EDINBURGH

RIE - 1960s to the present

CHEMICAL TOXICOLOGY

In 1964 a Chemical Toxicology Sub-Unit was set up to provide laboratory support for the Regional Poisoning Treatment Centre which was in Ward 3 of the Royal Infirmary.

Henry JS Matthew was the Consultant in charge and the Director of the Scottish Poisons Information Bureau. Prior to this, a limited range of toxicology assays (salicylates and occasional barbiturate assays) were provided by the department and Howard Street, in the Department of Forensic Medicine, provided a forensic toxicology service.

In February 1965, Sidney Lionel Tompsett was appointed to take charge of the toxicology unit and Stanley S Brown, from the Royal Marsden Hospital, London, was appointed in the same year. Tompsett, Brown, Jean Cameron and another member of the technical staff (in rotation) worked in the unit to develop in depth the toxicological and biochemical aspects of the diagnosis and treatment of poisoning.

SL Tompsett had been a Senior Lecturer in the department when he had moved to the Edinburgh Northern Hospital Group in 1950 and he returned as Reader. He published several methods for drug analysis, including the o-cresol method for paracetamol (1958 & 1969) and the "knife point of sodium hydrogen carbonate and sodium dithionite" method for paraquat (1968). He retired in 1971 and moved to New Zealand where he died in January 1974. (ref: 10, 11, 21, 39)

SS Brown worked in the Unit until he was appointed to the M.R.C. Clinical Research Centre at Northwick Park, Harrow in 1972. He was appointed to the Regional Laboratory for Toxicology in Birmingham in 1983.

The Unit measured large numbers of barbiturate and salicylate levels during the first three years as part of an intensive study of these drugs in the context of self-poisoning and this led to published accounts of standardised forms of treatment. Basic work on the pharmacokinetics of paracetamol was carried out in collaboration with LF Prescott in the University Department of Therapeutics and Clinical Pharmacology. The first lung transplant for paraquat poisoning was performed in May 1968. Reports from the Sub-Unit and the Regional Poisoning Treatment Centre on acute poisoning with "Mandrax" led to the proscription of methaqualone as a Dangerous Drug both in the UK and in the USA. (ref: 19,21,33,80)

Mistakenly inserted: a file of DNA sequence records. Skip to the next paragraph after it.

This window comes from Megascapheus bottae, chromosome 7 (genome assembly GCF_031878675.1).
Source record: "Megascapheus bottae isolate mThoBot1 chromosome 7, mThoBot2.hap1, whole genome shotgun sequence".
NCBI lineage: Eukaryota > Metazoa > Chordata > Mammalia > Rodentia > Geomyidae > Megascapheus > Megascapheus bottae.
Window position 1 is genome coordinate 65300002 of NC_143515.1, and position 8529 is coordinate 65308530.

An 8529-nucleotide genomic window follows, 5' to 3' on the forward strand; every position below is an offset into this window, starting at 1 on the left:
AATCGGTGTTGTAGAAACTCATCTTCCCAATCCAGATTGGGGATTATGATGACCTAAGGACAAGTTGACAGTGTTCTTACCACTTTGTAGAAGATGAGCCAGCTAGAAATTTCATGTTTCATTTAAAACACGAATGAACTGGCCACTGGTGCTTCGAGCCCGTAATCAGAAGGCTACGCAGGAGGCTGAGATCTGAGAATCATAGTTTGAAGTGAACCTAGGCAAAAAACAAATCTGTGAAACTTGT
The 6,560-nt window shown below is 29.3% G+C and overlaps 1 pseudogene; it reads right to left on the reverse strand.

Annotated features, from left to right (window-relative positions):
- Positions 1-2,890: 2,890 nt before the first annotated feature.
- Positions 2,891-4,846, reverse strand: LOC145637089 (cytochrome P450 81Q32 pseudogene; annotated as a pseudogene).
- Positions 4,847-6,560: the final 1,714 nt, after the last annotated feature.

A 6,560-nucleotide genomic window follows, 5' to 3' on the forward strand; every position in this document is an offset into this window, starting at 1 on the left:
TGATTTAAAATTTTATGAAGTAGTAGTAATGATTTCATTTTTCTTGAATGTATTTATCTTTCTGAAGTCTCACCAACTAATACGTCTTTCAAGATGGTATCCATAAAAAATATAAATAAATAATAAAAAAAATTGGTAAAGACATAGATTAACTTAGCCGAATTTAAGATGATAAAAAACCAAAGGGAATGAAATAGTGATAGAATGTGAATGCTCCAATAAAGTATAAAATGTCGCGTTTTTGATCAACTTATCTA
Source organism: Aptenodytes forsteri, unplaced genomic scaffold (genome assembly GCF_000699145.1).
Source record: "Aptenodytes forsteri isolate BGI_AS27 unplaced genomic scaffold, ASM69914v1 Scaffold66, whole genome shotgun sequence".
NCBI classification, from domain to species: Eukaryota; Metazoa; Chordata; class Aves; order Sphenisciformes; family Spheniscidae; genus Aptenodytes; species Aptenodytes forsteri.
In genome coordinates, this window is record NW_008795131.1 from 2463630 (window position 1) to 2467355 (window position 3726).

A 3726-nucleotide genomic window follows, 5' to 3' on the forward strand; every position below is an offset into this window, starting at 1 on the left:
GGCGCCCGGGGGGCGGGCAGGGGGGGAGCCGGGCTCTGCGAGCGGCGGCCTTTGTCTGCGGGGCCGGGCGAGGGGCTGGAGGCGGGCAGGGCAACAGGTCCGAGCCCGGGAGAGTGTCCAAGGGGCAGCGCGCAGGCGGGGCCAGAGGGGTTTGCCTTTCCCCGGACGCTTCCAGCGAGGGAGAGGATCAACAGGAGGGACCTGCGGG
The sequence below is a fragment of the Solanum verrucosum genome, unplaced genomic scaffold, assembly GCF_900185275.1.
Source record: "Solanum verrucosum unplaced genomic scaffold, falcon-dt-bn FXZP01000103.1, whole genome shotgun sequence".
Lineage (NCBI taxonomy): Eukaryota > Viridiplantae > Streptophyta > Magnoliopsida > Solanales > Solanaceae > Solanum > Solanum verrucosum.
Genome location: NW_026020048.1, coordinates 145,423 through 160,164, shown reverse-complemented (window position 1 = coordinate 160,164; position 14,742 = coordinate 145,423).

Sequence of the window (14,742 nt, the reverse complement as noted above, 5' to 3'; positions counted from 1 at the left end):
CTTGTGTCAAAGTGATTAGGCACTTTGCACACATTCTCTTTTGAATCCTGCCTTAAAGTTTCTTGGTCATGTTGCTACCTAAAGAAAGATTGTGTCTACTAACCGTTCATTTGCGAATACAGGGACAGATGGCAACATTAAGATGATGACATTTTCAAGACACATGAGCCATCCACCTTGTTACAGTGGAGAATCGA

Michael J Stewart, from Ninewells Hospital, Dundee, was appointed to the Unit in 1975. Among the equipment, he found a tube shaker with three speeds - 33, 45 and 78 (revs per minute). (This was a typical example of laboratory inventiveness from the 1950s and 1960s.) MJ Stewart continued the work on paracetamol and paraquat, helping to develop both the prognostic use of plasma levels and the monitoring of treatment. He was appointed as Top Grade Biochemist at Glasgow Royal Infirmary in 1979 where he retired in 1995.

In 1968 Danny Simpson was promoted from Basic Grade Biochemist to Lecturer. He had been closely involved in the work of linking the AutoAnalyzers to the Elliott 903 computer and then moved into the toxicology section. He retired ca. 1997.

RIE - Endocrinology Research Unit

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